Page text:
L.D. v The Refugee Appeals Tribunal and the Minister for Justice Equality and Law Reform

JurisdictionIreland
CourtHigh Court
JudgeMr. Justice McGovern,MR. JUSTICE HEDIGAN
Judgment Date11 November 2008
Neutral Citation[2008] IEHC 351,[2006] IEHC 218
Date11 November 2008
Docket Number[2005 No.

[2006] IEHC 218

THE HIGH COURT

[No. 717 JR/2005]
DARJANIA v REFUGEE APPEALS TRIBUNAL (O'BRIEN) & MIN FOR JUSTICE
JUDICIAL REVIEW

BETWEEN

LANZIRA DARJANIA
APPLICANT

AND

ELIZABETH O'BRIEN (SITTING AS THE REFUGEE APPEALS TRIBUNAL) AND THE MINISTER FOR JUSTICE EQUALITY AND LAW REFORM
RESPONDENTS

REFUGEE ACT 1996 S2

REFUGEE ACT 1996 S13(6)(C)

REFUGEE ACT 1996 S13(5)

OXFORD HANDBOOK OF GENERAL PRACTICE

REFUGEE ACT 1996 S16(2)

REFUGEE ACT 1996 S13(6)

MOYOSOLA v REFUGEE APPLICATIONS COMMISSIONER & ORS UNREP HIGH COURT CLARKE 23.6.2005 2005/40/8261

ILLEGAL IMMIGRANTS (TRAFFICKING) ACT 2000 S5

REFUGEE ACT 1996 S13

REFUGEE ACT 1996 S16

REFUGEE ACT 1996 S22

IMOH & ORS v REFUGEE APPEALS TRIBUNAL UNREP CLARKE 24.6.2005 2005/31/6393

KARANAKARAN v SECRETARY OF STATE FOR THE HOME DEPARTMENT 2000 3 AER 449

E v SECRETARY OF STATE 2004 QB 531

JANUZI v SECRETART OF STATE 2006 2 WLR 397

OKEKE v MIN JUSTICE UNREP PEART 17.2.2006

HATHAWAY THE LAW OF REFUGEE STATUS 1991

BUTLER v AG 1999 NZAR 205

IMMIGRATION

Asylum

Appeal - Oral hearing - Whether applicant entitled to oral hearing - Whether within power of Refugee Appeals Tribunal to grant oral hearing - Internal relocation - Whether correct test applied - Whether internal relocation inherent in definition of refugee - M v Refugee Appeals Commissioner [2005] IEHC 218 (Unrep, Clarke J, 23/6/2005); E v Secretary of State [2006] UKCA Civ 1032, [2004] QB 531; I v Refugee Appeals Tribunal [2005] IEHC 220 (Unrep, Clarke J,24/6/2005); Okeke v Minister for Justice [2006] IEHC 46 (Unrep, Peart J, 17/2/2006) and Januzi v Secretary of State [2006] UKHL5, [2006] 2 WLR 397 considered - Karanakaran v Secretary of State [2000] 3 All ER 449 not followed - Refugee Act 1996(No 17), ss 13(6)(c) and 16(2) - Illegal Immigrants (Trafficking) Act 2000 (No 29), s5 - Relief refused (2005/717JR - McGovernJ - 7/7/2006) [2006] IEHC 218, [2006] 3 IR 439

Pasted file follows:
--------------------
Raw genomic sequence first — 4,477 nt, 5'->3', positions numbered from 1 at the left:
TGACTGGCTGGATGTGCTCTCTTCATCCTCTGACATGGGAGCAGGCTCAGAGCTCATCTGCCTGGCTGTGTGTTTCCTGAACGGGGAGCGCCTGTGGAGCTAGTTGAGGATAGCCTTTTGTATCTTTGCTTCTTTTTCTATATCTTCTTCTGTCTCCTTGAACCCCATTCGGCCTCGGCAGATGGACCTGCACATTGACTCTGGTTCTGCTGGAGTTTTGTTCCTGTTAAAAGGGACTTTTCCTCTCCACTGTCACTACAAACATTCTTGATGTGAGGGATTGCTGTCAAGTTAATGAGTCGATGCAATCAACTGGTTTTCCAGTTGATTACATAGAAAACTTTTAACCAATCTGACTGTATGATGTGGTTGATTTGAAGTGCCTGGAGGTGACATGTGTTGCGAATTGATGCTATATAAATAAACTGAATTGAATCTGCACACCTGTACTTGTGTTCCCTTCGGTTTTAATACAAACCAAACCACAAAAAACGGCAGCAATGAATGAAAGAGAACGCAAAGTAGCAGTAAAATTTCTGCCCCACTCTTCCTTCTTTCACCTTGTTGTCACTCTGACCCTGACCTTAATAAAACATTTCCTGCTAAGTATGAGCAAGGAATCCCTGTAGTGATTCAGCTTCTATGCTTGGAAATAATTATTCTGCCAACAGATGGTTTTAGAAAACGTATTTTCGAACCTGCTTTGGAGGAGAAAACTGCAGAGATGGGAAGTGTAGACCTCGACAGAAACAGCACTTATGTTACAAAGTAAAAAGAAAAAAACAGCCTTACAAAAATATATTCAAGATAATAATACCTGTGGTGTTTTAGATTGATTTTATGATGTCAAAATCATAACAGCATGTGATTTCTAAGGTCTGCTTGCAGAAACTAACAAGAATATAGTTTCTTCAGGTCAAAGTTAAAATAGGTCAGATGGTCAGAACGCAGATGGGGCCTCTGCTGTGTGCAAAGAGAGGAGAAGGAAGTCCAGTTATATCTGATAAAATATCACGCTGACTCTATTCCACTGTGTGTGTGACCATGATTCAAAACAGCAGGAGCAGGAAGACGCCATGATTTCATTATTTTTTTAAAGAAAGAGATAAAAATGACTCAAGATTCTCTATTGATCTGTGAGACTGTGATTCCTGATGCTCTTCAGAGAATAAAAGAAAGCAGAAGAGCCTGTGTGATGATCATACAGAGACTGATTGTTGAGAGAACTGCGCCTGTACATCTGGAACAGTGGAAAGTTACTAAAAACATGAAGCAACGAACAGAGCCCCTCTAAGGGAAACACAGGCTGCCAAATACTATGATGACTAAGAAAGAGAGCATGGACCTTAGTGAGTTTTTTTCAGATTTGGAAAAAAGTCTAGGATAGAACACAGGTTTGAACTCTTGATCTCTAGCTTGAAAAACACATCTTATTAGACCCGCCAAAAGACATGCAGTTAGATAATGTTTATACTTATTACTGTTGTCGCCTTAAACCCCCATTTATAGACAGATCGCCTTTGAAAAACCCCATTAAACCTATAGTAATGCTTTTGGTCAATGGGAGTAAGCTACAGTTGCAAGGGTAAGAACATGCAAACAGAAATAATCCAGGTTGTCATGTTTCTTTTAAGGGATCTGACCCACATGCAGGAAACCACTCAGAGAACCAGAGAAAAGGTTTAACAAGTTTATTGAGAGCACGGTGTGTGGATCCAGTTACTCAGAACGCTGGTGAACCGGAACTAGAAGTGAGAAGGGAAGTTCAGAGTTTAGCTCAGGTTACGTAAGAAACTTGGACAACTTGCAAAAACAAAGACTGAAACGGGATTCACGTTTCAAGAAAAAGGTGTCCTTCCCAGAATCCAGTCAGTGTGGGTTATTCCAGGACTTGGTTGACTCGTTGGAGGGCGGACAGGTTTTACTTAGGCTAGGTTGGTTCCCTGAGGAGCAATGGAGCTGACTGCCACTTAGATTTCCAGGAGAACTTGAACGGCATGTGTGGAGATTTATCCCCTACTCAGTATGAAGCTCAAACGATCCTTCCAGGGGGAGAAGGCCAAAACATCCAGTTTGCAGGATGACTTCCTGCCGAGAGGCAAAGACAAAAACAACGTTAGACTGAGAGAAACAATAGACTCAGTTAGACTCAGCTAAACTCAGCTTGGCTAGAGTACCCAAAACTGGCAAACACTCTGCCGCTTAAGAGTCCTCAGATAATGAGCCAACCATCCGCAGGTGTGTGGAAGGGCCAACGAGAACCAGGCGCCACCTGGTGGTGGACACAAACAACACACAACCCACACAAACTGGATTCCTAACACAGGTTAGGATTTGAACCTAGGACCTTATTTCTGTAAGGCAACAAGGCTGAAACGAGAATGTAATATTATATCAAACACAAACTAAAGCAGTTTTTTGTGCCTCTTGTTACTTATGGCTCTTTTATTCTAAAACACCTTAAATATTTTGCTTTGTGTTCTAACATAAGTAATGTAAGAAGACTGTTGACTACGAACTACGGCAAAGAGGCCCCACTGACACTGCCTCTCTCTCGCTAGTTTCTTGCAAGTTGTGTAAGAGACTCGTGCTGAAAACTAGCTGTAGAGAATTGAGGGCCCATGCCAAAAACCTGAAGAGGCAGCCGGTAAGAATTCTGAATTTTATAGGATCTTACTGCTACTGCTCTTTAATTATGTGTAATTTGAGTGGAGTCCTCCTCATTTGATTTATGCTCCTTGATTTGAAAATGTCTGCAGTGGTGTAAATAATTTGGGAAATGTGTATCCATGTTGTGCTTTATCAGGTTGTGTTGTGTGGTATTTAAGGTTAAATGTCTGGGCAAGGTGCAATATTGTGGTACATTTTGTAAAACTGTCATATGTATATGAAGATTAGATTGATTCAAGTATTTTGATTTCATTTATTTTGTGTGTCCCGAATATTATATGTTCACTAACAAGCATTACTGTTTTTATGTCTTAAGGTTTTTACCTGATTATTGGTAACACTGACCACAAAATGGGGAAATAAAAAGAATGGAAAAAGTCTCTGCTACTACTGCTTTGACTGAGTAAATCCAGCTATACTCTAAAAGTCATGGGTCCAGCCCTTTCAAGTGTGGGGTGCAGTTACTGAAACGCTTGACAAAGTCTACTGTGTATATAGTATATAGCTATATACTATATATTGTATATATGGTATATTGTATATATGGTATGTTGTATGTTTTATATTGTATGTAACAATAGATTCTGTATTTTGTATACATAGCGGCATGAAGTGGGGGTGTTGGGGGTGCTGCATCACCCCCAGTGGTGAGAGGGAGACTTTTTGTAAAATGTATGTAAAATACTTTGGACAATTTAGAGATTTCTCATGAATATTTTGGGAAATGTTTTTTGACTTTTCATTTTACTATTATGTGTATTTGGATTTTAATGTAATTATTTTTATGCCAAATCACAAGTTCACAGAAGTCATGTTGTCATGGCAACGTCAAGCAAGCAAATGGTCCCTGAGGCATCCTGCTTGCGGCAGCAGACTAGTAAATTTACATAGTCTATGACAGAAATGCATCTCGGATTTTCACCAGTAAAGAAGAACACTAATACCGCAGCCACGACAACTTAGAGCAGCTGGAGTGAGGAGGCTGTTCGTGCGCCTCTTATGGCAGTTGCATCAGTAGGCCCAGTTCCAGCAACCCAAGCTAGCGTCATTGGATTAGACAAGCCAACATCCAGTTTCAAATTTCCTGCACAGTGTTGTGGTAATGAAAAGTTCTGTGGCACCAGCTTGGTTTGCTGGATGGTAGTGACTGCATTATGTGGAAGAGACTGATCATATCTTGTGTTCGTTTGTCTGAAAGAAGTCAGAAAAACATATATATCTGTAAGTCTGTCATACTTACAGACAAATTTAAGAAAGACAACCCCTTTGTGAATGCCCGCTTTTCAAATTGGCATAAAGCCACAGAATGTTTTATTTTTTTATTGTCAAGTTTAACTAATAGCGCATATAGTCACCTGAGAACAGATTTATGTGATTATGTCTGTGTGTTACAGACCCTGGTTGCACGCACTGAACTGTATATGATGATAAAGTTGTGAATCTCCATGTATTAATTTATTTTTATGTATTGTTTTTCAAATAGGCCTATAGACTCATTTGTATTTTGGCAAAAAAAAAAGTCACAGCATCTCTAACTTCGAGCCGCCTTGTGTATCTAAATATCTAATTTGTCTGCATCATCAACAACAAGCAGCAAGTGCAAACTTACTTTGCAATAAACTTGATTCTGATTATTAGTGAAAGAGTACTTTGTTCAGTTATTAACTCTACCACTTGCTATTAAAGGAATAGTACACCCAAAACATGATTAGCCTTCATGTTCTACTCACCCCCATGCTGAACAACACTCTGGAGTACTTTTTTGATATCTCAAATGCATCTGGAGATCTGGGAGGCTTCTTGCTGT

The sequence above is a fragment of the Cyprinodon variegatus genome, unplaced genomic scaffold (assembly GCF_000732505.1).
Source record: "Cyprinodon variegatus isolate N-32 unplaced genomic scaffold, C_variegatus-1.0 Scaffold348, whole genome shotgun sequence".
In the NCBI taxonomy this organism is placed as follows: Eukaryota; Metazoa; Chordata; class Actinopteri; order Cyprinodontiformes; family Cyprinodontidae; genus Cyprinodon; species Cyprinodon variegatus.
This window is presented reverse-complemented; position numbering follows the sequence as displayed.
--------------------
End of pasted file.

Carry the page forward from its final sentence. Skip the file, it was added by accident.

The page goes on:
D(L) v Refugee Appeals Tribunal

The applicant applied for judicial review of the decision of the first respondent. The applicant contended that the first respondent failed to correctly apply the tests in relation to the issue of internal relocation. The applicant also contended that she had been deprived of an oral hearing in her appeal to the RAT.

Held by McGovern J. in the refusing the reliefs sought that the first respondent did not err in law in holding that the applicant did not suffer from a well founded fear of persecution in view of the option of internal relocation. The first respondent was not acting ultra vires in dealing with the case without an oral hearing.

Reporter: P.C.

1

JUDGMENT of Mr. Justice McGovern delivered on the 7th day of July, 2006

2

This is an application for judicial review pursuant to an order of the High Court made on the 7th November, 2005, giving the Applicant leave to apply for judicial review for the reliefs set forth at paragraph D 1, 2, 3, 4, 8 and 9 in the statement required to ground an application for judicial review and on the grounds set forth in paragraph E of the said statement. The Applicant was born in Abkhazia in 1971. Abkhazia is a region within the state of Georgia, formally a part of the Soviet Union. In 1992, the Georgian government sent troops into Abkhazia and in fighting between the two states the Abkhazian's defeated the Georgian troops. As a result of this all Georgian's living within Abkhazia were forced to leave. In 1990 the applicant married a Georgian man and they had a son who was born in Abkhazia. She says that as a result of the war between Abkhazia and Georgia there was much hatred between the two peoples and she found herself hated by both sides since she was an Abkhazian married to a Georgian. She fled with her husband and son into Georgia but was only able to stay there for two months before being forced to return to Abkhazia with her son. Her husband remained in Georgia and she sent her child to see him there on several occasions and she also travelled to Georgia approximately twice a year but says she was too fearful to remain given the hatred between the two people. She says that herself and her son were subjected to persecution in Abkhazia because of the fact that she had married a Georgian man and her son was Georgian. She gave evidence that she was beaten while pregnant in 1997 and lost her unborn child and she also says that she was raped on numerous occasions and that her son was beaten and was tortured on one occasion and that threats of rape were made against her son.

3